The vertex class:

 ``` class Vertex { private: float m_U, m_V; Coordinate* m_coord; }; ```

And finally, the coordinate class:

 ``` class Coordinate { private: Vector3D m_original; Vector3D m_rotated; Vector2D m_screen; int m_processed; }; ```

With these classes triangles can be stored. The triangles can share vertices, and the vertices can share coordinates. The vertex class can easily be extended to hold more data, for example information about a bumpmap, or a detail texture. The coordinate class contains the original coordinate, a rotated coordinate (transformed by a matrix, for example the camera matrix), 2D screen coordinates, and finally a flag to indicate whether this coordinate has been transformed in the current frame. The m_processed field is not a boolean: That would require to set it to 'false' once the frame is completed. Instead, I store a number here, for example the number of frames drawn since the application started. As this number increases, it can be used to determine whether the coordinate needs to be transformed.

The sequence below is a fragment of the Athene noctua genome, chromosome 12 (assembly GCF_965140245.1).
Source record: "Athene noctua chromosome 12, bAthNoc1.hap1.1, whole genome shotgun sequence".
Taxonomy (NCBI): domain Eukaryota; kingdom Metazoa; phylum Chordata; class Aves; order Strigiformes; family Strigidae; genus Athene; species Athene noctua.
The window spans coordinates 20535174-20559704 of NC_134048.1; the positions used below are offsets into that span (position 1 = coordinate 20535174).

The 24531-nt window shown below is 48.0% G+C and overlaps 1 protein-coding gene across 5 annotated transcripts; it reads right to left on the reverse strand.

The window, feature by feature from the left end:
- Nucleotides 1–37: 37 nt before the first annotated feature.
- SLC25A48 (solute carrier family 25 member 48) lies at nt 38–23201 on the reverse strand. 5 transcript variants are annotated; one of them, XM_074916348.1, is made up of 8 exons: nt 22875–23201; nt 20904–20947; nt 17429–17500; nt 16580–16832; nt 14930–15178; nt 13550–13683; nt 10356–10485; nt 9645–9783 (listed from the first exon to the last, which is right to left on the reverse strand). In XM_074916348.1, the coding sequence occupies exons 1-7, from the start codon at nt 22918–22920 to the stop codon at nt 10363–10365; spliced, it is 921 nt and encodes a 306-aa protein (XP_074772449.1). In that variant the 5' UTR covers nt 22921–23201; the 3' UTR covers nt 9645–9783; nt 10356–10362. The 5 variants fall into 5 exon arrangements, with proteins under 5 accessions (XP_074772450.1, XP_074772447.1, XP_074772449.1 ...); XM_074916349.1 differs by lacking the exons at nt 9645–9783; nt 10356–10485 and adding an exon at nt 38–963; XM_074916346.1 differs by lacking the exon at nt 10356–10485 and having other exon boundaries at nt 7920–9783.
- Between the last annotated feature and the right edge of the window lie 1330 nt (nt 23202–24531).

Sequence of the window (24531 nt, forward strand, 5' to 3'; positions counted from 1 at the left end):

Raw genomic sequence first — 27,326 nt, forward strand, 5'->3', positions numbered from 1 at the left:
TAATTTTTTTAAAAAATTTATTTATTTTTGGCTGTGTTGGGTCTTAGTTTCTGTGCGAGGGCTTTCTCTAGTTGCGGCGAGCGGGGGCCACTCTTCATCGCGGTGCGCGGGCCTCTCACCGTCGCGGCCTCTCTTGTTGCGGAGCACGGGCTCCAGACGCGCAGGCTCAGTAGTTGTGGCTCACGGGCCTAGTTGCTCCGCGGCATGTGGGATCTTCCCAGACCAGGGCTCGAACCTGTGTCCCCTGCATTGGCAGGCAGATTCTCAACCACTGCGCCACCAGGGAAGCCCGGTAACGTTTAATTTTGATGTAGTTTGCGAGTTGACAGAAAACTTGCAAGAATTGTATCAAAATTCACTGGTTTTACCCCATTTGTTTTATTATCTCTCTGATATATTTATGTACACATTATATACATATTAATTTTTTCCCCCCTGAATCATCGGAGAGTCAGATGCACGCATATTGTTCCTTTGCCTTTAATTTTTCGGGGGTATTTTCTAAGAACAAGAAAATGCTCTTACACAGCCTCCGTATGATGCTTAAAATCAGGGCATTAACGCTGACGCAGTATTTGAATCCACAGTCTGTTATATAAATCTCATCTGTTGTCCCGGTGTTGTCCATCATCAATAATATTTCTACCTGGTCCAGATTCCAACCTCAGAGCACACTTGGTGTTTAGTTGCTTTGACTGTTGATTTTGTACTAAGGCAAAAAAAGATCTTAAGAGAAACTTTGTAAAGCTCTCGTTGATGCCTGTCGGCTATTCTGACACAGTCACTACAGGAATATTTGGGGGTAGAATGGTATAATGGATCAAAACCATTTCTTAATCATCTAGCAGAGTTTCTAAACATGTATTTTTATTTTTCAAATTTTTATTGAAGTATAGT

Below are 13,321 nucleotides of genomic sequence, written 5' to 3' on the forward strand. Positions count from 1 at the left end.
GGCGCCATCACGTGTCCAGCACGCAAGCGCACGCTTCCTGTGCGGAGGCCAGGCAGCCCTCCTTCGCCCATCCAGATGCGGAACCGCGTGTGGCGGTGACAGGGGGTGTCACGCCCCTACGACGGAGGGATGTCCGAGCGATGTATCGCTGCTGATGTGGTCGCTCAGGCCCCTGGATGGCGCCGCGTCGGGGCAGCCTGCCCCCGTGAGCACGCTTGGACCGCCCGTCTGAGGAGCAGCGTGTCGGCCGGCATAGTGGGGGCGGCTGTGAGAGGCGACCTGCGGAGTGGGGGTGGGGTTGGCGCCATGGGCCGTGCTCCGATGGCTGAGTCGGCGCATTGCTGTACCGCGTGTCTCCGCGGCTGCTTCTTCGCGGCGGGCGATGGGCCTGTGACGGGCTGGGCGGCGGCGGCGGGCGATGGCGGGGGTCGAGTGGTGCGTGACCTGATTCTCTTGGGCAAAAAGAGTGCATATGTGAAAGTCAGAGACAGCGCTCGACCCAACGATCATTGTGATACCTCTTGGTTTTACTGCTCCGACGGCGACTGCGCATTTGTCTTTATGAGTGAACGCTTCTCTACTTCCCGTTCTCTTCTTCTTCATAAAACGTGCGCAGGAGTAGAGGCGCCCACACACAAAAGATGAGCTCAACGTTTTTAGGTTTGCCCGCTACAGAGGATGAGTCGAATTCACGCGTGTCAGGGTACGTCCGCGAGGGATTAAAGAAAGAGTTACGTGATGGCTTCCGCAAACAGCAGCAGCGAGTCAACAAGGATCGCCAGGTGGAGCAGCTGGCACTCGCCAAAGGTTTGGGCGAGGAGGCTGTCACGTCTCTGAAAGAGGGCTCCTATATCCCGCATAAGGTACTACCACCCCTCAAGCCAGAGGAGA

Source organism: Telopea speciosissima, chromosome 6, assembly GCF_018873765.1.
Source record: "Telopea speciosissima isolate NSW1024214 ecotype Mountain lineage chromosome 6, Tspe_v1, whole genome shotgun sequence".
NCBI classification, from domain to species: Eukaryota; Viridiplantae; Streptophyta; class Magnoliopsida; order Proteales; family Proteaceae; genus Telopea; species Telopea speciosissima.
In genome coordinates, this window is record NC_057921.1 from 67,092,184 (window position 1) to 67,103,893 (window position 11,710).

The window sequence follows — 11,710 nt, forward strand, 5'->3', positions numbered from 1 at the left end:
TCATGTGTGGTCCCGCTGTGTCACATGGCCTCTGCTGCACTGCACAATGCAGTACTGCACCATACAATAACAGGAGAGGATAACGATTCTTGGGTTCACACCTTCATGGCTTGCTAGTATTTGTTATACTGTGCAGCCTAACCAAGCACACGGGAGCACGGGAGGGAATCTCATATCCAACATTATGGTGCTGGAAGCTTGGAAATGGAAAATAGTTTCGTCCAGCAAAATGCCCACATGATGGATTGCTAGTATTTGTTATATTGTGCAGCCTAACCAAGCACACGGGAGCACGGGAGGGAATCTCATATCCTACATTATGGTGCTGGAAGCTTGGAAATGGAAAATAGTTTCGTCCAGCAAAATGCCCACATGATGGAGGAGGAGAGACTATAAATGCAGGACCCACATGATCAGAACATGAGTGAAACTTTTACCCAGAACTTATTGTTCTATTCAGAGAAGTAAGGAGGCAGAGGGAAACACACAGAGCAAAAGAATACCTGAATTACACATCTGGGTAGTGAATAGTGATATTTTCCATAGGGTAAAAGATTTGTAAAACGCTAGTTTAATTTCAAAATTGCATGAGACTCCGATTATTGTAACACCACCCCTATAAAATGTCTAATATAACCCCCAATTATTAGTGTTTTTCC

More Flexible Polygons
Of course, we want to store more complex polygons. Most accelerators only display triangles, but it is best to postpone triangulation until the polygon is about to be rasterized: This keeps the number of polygons in the rendering pipeline low. Besides, every 3D API is capable of performing this triangulation.

The polygon class can easily be extended to hold more vertices. One way is to store a linked list of vertices in the polygon class. This would however require an extra pointer for each vertex in the polygon. A better way is to use an array of vertex pointers. The data in the polygon class thus becomes:

 ``` class Polygon { private: int m_vertices; Vertex** m_vertex; }; ```